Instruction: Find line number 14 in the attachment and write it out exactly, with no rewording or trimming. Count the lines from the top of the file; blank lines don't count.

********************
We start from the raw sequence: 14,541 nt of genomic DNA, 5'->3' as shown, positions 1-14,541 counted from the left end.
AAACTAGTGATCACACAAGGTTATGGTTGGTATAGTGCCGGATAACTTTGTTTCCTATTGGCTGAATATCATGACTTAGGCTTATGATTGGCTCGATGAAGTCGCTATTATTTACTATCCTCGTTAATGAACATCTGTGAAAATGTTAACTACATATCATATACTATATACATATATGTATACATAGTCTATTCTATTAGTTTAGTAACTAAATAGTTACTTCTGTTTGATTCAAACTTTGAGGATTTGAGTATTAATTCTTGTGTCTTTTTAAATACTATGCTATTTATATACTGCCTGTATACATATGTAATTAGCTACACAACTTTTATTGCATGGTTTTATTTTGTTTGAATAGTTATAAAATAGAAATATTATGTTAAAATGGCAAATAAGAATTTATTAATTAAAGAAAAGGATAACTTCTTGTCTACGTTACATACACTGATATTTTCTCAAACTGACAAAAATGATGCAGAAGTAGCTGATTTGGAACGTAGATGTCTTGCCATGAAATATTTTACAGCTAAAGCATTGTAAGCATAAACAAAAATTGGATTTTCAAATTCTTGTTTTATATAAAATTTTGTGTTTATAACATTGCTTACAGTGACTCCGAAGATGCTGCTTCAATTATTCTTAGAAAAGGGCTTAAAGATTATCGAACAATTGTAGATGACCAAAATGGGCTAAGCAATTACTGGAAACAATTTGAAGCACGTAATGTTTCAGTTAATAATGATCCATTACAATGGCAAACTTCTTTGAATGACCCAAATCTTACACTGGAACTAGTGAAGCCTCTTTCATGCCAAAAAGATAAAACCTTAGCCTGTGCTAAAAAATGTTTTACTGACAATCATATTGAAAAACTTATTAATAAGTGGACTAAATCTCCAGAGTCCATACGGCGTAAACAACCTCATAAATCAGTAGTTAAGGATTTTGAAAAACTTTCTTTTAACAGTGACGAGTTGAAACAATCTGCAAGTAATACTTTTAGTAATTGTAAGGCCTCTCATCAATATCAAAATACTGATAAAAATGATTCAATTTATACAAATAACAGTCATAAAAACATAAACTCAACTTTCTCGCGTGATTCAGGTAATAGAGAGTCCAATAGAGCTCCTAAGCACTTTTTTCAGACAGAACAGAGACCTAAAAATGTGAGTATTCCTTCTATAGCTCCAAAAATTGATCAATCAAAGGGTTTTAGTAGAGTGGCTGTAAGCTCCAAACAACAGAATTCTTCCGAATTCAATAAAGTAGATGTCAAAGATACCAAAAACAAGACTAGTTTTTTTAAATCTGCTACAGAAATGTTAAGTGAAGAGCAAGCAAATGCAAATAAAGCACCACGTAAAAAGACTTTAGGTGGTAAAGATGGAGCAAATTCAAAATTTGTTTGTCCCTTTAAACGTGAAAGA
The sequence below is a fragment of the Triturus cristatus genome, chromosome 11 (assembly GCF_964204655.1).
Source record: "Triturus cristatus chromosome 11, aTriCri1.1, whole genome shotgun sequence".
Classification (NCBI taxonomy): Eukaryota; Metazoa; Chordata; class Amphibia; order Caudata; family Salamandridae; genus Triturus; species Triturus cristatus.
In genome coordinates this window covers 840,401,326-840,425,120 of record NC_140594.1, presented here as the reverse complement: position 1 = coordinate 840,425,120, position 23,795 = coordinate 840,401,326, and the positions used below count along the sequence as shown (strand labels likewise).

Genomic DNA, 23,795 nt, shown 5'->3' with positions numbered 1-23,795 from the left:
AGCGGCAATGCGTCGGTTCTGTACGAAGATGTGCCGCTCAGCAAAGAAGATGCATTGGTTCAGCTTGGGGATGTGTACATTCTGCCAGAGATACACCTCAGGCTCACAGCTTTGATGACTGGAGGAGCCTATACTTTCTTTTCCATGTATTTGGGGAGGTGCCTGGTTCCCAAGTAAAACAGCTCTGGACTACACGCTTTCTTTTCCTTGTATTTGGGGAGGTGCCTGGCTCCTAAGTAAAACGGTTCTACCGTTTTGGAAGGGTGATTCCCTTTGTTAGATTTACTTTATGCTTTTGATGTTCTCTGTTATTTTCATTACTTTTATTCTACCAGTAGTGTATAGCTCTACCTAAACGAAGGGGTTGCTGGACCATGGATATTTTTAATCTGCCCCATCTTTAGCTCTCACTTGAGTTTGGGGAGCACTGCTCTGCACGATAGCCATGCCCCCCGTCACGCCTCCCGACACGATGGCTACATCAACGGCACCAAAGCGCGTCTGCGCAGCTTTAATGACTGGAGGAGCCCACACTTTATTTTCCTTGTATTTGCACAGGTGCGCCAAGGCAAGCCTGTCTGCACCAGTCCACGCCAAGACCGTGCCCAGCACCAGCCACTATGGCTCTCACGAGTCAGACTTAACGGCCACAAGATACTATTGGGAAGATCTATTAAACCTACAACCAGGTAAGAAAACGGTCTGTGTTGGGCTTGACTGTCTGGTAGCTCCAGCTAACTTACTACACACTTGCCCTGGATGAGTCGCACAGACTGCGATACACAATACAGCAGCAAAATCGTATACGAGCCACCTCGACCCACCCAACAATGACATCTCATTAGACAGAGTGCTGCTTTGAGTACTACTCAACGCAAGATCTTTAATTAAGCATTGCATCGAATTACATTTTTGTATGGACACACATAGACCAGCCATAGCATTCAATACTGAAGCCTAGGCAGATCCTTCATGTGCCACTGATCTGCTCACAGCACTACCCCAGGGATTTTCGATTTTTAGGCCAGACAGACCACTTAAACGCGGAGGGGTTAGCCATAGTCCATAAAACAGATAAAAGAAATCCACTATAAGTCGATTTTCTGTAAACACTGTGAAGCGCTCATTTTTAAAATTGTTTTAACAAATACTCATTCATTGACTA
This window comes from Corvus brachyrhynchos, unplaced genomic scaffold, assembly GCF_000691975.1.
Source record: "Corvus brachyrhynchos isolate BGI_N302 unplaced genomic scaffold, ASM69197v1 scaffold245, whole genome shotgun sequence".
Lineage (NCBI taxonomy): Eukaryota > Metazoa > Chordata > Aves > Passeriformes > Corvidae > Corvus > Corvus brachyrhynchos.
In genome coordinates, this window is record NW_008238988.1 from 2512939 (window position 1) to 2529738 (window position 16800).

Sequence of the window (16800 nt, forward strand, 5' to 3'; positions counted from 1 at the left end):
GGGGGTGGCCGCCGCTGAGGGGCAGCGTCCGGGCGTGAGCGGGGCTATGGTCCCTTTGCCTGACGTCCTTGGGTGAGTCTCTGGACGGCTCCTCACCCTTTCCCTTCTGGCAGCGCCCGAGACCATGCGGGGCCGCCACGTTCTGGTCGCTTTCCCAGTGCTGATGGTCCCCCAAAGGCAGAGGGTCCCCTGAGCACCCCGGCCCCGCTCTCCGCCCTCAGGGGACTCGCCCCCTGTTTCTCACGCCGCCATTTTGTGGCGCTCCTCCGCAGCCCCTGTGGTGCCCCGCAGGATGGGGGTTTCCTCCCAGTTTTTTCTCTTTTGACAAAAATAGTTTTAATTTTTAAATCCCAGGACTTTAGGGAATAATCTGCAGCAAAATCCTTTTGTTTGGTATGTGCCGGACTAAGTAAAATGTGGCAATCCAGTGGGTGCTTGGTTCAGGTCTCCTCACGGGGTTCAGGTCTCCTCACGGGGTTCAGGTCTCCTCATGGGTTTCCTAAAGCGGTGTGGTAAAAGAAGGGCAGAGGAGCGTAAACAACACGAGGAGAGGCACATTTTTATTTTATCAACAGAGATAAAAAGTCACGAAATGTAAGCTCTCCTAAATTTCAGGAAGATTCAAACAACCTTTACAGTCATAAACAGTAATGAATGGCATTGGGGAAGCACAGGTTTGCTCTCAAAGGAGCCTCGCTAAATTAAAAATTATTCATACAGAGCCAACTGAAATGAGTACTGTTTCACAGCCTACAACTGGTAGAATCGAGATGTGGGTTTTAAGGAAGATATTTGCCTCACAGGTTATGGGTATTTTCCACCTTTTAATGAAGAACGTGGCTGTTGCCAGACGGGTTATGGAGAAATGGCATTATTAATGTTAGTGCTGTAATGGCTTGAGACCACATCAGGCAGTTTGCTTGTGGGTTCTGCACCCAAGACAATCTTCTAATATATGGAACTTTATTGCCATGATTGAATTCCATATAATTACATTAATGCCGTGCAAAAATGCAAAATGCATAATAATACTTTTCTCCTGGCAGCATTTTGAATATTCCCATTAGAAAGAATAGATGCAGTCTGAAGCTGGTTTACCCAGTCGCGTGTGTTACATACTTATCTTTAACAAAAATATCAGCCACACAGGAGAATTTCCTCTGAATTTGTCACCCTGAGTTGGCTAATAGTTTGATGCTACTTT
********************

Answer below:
GGGGGTGGCCGCCGCTGAGGGGCAGCGTCCGGGCGTGAGCGGGGCTATGGTCCCTTTGCCTGACGTCCTTGGGTGAGTCTCTGGACGGCTCCTCACCCTTTCCCTTCTGGCAGCGCCCGAGACCATGCGGGGCCGCCACGTTCTGGTCGCTTTCCCAGTGCTGATGGTCCCCCAAAGGCAGAGGGTCCCCTGAGCACCCCGGCCCCGCTCTCCGCCCTCAGGGGACTCGCCCCCTGTTTCTCACGCCGCCATTTTGTGGCGCTCCTCCGCAGCCCCTGTGGTGCCCCGCAGGATGGGGGTTTCCTCCCAGTTTTTTCTCTTTTGACAAAAATAGTTTTAATTTTTAAATCCCAGGACTTTAGGGAATAATCTGCAGCAAAATCCTTTTGTTTGGTATGTGCCGGACTAAGTAAAATGTGGCAATCCAGTGGGTGCTTGGTTCAGGTCTCCTCACGGGGTTCAGGTCTCCTCACGGGGTTCAGGTCTCCTCATGGGTTTCCTAAAGCGGTGTGGTAAAAGAAGGGCAGAGGAGCGTAAACAACACGAGGAGAGGCACATTTTTATTTTATCAACAGAGATAAAAAGTCACGAAATGTAAGCTCTCCTAAATTTCAGGAAGATTCAAACAACCTTTACAGTCATAAACAGTAATGAATGGCATTGGGGAAGCACAGGTTTGCTCTCAAAGGAGCCTCGCTAAATTAAAAATTATTCATACAGAGCCAACTGAAATGAGTACTGTTTCACAGCCTACAACTGGTAGAATCGAGATGTGGGTTTTAAGGAAGATATTTGCCTCACAGGTTATGGGTATTTTCCACCTTTTAATGAAGAACGTGGCTGTTGCCAGACGGGTTATGGAGAAATGGCATTATTAATGTTAGTGCTGTAATGGCTTGAGACCACATCAGGCAGTTTGCTTGTGGGTTCTGCACCCAAGACAATCTTCTAATATATGGAACTTTATTGCCATGATTGAATTCCATATAATTACATTAATGCCGTGCAAAAATGCAAAATGCATAATAATACTTTTCTCCTGGCAGCATTTTGAATATTCCCATTAGAAAGAATAGATGCAGTCTGAAGCTGGTTTACCCAGTCGCGTGTGTTACATACTTATCTTTAACAAAAATATCAGCCACACAGGAGAATTTCCTCTGAATTTGTCACCCTGAGTTGGCTAATAGTTTGATGCTACTTT